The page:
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Maximal flexibility with self-segregating morphology

From:Logan Kearsley <chronosurfer@...>
Date:Monday, September 8, 2008, 17:01
On Mon, Sep 8, 2008 at 9:53 AM, R A Brown <ray@...> wrote:
> ...and a third method might be along the lines John Cowan outlined for > xuxuxi: > > {quote} > xuxuxi uses vowel harmony/disharmony to resolve the problem. > All multi-syllable words are stressed on the first syllable, > and then the other syllables of the word, except the last, > have vowel harmony. The last syllable of the word has disharmony. > Any remaining syllables before the next stressed syllable are > monosyllabic. > > Here's the harmony/disharmony table: > > first medial last > a a, e, o i, u > e a, e, i o, u > i a, e, i o, u > o a, o, u i, e > u a, o, u i, e > > So a in the first syllable triggers height harmony, and all other vowels > trigger front/back harmony. > {/quote} > > See: >
And some extra from the link: Gary Shannon scripsit:
>... > I've always favored open syllables. They are neat and > tidy and east to synthesize. But there's a parsing > probelem with the spoken language.
> So here's the solution that occured to me as I was > dozing off last night: > > Words take the form CVV or VCVV or CVCVV or VCVCVV or > CVCVCVV or VCVCVCVV, etc., where the final syllable > must always have a vowel pair and no other syllable in > a word is permitted to have a vowel pair.
This sounds like a good plan. And since it depends entirely on a marking at the end of a word to accomplish word-segregation, there's no inherent restriction on consonant clusters internal to the word, which provides a bit of extra freedom. But what if we *want* word-internal vowel sequences? The harmony system has no problem with vowel sequences, but it restricts the number of ways you can mix vowels in words, and the final-pair system has no problem with mixing up the entire vowel inventory, but it has issues with internal sequences. Combining the two, however, we can get a system that has the strengths of both- Rather than using any pair of vowels to mark the end of a word, what about having classes of vowels, with particular class pairings being reserved for boundary-marking, but leaving other pairing free for use internally? The classes don't have to based on harmony, but that seems a natural choice. Rather than all vowels except the last harmonizing with the first in a word, you could have all vowel pairs being harmonious or all disharmonious except the last. This also opens up more freedom with affixing, because the internal vowels of a word won't have to change to re-harmonize with the new initials or new terminals provided by affixes. Thus, you can use any single vowels you want internally, and you can use some types of vowel sequences. It occurs to me also that the final-pair marking system without initial vowels is essentially equivalent to a surrounding-vowel system, where all words start and end with a vowel, except that each initial vowel is shifted backwards by one word. But with the final-pair system we can still have words starting with vowels if we want, and even starting with sequences of vowels after restricting the class of final pairs. This has potentially fun implications for sandhi, which might trigger elisions or insertion of extra dividing consonants depending on the relation between the final vowels of one word and the initials of the next. We can even still have words ending in consonants after the final pair if there's a restriction on what consonants can appear word-initially, so as we don't get confused as to whether the ending consonant does belong at the end of the last word or the beginning of the next. Even without such a restriction, though, we can have some artistic fun by still putting in normally-unpronounced final consonants, as in French, that become pronounced when the following word meets certain conditions (those extra diving consonants I mentioned). They don't carry any additional information, so it doesn't matter which word they get parsed as being assigned to (as long as they don't produce confusing homophony on the following word). Altogether, this results in the most flexible self-segregating morphological system I have yet seen (although, it only addresses segregating words, rather than individual morphemes, but a word-internal segregation system could be superimposed fairly easily). -l.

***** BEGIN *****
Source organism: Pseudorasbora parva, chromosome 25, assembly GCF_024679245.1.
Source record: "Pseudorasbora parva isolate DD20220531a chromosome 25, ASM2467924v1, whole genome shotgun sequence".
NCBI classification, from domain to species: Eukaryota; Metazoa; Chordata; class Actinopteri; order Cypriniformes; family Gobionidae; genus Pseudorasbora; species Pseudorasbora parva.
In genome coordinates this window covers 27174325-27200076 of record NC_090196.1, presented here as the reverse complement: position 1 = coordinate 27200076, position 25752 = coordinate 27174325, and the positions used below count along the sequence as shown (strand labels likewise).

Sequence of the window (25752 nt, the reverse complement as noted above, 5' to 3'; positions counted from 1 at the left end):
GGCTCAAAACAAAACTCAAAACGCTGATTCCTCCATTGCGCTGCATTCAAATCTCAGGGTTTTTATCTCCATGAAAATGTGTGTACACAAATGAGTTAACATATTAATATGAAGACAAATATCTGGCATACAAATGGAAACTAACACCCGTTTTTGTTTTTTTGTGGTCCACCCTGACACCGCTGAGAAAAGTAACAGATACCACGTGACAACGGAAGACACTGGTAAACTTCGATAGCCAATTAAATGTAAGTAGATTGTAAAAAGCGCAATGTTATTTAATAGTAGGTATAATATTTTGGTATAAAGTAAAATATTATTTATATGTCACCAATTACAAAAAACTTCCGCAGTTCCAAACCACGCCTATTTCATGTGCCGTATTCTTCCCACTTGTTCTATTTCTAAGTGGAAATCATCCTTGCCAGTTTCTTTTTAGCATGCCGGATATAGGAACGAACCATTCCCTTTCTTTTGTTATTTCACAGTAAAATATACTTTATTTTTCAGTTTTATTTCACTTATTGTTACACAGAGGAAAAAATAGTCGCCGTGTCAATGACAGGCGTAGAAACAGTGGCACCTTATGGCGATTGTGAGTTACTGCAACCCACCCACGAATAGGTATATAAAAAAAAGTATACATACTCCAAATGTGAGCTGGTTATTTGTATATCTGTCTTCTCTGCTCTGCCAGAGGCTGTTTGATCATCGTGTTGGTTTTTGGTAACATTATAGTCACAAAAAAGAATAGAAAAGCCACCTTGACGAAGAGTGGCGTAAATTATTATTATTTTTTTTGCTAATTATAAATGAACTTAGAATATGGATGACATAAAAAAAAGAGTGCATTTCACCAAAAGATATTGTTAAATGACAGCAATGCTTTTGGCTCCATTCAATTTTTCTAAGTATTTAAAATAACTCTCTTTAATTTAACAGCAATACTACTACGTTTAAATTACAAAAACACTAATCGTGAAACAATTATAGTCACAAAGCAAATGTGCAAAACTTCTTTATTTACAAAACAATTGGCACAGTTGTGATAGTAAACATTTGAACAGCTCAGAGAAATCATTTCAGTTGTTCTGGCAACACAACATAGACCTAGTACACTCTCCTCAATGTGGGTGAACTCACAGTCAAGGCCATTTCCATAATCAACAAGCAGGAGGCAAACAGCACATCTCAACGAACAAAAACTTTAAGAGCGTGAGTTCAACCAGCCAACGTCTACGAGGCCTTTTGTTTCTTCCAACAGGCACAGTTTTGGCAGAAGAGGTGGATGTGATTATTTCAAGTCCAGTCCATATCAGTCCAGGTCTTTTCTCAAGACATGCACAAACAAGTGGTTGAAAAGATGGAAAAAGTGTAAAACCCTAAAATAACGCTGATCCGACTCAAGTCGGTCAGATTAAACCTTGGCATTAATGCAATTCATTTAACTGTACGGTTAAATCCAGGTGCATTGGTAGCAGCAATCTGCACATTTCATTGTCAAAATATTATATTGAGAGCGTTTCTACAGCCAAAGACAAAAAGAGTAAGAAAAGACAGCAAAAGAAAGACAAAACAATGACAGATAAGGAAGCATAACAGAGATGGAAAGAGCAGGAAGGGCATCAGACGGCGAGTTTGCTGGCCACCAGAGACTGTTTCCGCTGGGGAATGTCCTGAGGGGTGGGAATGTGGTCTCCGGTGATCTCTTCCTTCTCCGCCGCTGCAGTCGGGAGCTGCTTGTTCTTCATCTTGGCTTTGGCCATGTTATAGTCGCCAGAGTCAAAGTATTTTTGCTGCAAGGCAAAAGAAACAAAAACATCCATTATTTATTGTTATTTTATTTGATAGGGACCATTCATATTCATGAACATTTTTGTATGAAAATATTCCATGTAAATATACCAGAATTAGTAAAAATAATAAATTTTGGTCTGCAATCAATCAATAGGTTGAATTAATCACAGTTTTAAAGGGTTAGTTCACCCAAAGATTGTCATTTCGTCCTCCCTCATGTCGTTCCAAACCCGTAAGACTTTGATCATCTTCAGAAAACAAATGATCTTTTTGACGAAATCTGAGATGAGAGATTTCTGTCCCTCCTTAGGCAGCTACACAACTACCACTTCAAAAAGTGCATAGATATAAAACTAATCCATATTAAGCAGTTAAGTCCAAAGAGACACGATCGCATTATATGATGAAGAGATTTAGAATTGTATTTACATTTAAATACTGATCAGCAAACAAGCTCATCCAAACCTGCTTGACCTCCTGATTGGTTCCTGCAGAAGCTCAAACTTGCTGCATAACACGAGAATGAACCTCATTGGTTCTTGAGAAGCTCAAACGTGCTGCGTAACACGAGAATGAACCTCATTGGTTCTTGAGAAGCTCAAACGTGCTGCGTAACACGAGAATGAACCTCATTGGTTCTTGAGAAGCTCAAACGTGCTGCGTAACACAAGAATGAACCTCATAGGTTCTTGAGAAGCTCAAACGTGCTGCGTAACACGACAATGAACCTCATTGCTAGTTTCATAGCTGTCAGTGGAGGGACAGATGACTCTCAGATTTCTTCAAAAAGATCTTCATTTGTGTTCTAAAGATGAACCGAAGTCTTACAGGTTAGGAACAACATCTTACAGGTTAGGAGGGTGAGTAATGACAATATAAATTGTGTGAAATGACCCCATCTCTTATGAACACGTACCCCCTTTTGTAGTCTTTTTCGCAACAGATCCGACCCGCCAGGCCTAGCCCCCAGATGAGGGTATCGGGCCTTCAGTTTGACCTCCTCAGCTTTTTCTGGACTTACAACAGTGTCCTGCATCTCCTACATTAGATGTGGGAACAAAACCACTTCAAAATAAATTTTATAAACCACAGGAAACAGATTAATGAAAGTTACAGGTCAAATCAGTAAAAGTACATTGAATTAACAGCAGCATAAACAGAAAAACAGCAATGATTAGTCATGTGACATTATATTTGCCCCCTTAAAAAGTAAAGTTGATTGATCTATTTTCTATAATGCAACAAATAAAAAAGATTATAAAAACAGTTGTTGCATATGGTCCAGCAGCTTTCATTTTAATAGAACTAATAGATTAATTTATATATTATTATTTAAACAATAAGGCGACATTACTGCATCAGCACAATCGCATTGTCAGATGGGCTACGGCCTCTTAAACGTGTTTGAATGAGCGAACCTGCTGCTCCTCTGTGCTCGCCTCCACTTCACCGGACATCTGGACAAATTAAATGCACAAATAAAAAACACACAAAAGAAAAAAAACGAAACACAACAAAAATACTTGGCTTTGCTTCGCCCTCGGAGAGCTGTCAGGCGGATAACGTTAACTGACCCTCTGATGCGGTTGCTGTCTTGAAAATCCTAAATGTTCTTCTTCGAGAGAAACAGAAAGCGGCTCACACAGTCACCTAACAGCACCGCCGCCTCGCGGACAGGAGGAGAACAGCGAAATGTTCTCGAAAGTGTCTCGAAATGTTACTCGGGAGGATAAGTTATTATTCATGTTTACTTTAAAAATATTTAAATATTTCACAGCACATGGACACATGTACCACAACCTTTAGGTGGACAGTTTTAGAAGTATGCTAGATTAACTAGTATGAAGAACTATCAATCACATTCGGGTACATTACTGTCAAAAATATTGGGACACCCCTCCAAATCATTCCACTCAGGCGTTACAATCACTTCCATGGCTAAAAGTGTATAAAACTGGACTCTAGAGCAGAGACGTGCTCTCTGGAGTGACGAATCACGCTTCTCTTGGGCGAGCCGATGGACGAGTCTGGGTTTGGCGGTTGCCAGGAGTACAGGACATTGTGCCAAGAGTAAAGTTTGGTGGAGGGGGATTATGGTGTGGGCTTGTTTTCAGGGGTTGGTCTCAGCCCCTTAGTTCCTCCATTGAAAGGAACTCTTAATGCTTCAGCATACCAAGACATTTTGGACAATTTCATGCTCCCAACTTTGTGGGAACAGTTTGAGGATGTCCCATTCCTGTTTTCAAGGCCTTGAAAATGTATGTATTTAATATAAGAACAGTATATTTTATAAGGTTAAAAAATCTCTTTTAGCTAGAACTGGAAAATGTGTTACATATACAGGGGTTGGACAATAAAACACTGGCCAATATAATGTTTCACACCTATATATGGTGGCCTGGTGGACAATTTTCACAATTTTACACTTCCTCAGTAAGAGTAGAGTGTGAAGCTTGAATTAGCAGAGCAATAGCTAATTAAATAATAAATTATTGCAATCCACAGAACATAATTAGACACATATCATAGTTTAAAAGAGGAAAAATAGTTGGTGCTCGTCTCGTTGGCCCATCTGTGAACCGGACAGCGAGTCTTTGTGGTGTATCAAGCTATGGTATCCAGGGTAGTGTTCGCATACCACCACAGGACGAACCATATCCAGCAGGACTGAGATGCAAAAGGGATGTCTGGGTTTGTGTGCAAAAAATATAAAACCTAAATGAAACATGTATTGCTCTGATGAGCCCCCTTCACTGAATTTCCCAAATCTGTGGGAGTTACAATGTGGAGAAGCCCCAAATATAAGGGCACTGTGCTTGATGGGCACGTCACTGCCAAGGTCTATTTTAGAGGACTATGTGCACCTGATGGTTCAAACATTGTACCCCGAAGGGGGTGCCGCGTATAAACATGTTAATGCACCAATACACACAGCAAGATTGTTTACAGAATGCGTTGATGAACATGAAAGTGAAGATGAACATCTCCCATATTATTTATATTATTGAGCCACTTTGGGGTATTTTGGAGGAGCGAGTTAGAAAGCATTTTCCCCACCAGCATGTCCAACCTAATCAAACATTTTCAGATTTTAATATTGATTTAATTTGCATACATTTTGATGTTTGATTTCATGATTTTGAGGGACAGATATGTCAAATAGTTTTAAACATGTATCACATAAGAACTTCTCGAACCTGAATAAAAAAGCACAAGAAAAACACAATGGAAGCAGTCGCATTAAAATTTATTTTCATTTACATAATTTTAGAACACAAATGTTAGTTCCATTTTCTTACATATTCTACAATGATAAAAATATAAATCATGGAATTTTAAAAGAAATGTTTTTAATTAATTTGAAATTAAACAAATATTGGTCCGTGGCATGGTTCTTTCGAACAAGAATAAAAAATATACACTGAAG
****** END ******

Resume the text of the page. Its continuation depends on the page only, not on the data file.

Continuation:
Larry Sulky <larrysulky@...>
Logan Kearsley <chronosurfer@...>
Jim Henry <jimhenry1973@...>